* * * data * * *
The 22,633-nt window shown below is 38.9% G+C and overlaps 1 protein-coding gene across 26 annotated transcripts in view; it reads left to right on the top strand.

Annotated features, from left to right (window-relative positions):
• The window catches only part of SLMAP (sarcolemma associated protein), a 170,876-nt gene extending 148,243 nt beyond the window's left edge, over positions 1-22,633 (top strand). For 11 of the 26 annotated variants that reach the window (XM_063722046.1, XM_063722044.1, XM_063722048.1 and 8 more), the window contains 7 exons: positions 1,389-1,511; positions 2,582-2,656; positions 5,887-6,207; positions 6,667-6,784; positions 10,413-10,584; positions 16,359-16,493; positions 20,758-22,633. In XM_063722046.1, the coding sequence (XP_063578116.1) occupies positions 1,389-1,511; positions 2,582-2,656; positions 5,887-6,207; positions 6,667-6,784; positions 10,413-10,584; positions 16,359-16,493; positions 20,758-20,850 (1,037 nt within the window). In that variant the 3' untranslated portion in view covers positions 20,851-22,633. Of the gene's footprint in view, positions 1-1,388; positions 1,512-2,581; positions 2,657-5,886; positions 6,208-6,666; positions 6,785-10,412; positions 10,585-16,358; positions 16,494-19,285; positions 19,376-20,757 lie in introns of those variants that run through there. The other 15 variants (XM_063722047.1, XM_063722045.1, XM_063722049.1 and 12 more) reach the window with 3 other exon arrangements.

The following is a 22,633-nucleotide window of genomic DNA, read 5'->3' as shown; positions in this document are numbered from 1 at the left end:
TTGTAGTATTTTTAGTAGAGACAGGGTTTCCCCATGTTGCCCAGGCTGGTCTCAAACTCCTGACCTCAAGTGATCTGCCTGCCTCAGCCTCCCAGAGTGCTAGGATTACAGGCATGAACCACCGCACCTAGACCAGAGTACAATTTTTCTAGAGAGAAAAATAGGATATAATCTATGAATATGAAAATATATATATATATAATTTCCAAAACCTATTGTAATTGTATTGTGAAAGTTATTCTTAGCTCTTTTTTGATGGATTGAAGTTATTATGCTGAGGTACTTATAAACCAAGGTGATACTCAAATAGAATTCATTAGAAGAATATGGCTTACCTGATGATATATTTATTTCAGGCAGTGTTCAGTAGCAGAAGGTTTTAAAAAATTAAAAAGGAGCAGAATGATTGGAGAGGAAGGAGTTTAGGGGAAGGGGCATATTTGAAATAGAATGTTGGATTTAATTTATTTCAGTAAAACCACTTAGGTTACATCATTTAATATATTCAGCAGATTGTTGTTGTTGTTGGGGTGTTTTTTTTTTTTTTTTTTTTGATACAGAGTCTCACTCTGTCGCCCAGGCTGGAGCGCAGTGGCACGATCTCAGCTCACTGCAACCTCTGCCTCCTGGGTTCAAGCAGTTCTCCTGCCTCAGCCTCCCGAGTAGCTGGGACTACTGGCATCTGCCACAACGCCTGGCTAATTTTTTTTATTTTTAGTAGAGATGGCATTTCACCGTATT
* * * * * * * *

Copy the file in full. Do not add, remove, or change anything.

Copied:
The 22,633-nt window shown below is 38.9% G+C and overlaps 1 protein-coding gene across 26 annotated transcripts in view; it reads left to right on the top strand.

Annotated features, from left to right (window-relative positions):
• The window catches only part of SLMAP (sarcolemma associated protein), a 170,876-nt gene extending 148,243 nt beyond the window's left edge, over positions 1-22,633 (top strand). For 11 of the 26 annotated variants that reach the window (XM_063722046.1, XM_063722044.1, XM_063722048.1 and 8 more), the window contains 7 exons: positions 1,389-1,511; positions 2,582-2,656; positions 5,887-6,207; positions 6,667-6,784; positions 10,413-10,584; positions 16,359-16,493; positions 20,758-22,633. In XM_063722046.1, the coding sequence (XP_063578116.1) occupies positions 1,389-1,511; positions 2,582-2,656; positions 5,887-6,207; positions 6,667-6,784; positions 10,413-10,584; positions 16,359-16,493; positions 20,758-20,850 (1,037 nt within the window). In that variant the 3' untranslated portion in view covers positions 20,851-22,633. Of the gene's footprint in view, positions 1-1,388; positions 1,512-2,581; positions 2,657-5,886; positions 6,208-6,666; positions 6,785-10,412; positions 10,585-16,358; positions 16,494-19,285; positions 19,376-20,757 lie in introns of those variants that run through there. The other 15 variants (XM_063722047.1, XM_063722045.1, XM_063722049.1 and 12 more) reach the window with 3 other exon arrangements.

The following is a 22,633-nucleotide window of genomic DNA, read 5'->3' as shown; positions in this document are numbered from 1 at the left end:
TTGTAGTATTTTTAGTAGAGACAGGGTTTCCCCATGTTGCCCAGGCTGGTCTCAAACTCCTGACCTCAAGTGATCTGCCTGCCTCAGCCTCCCAGAGTGCTAGGATTACAGGCATGAACCACCGCACCTAGACCAGAGTACAATTTTTCTAGAGAGAAAAATAGGATATAATCTATGAATATGAAAATATATATATATATAATTTCCAAAACCTATTGTAATTGTATTGTGAAAGTTATTCTTAGCTCTTTTTTGATGGATTGAAGTTATTATGCTGAGGTACTTATAAACCAAGGTGATACTCAAATAGAATTCATTAGAAGAATATGGCTTACCTGATGATATATTTATTTCAGGCAGTGTTCAGTAGCAGAAGGTTTTAAAAAATTAAAAAGGAGCAGAATGATTGGAGAGGAAGGAGTTTAGGGGAAGGGGCATATTTGAAATAGAATGTTGGATTTAATTTATTTCAGTAAAACCACTTAGGTTACATCATTTAATATATTCAGCAGATTGTTGTTGTTGTTGGGGTGTTTTTTTTTTTTTTTTTTTTGATACAGAGTCTCACTCTGTCGCCCAGGCTGGAGCGCAGTGGCACGATCTCAGCTCACTGCAACCTCTGCCTCCTGGGTTCAAGCAGTTCTCCTGCCTCAGCCTCCCGAGTAGCTGGGACTACTGGCATCTGCCACAACGCCTGGCTAATTTTTTTTATTTTTAGTAGAGATGGCATTTCACCGTATT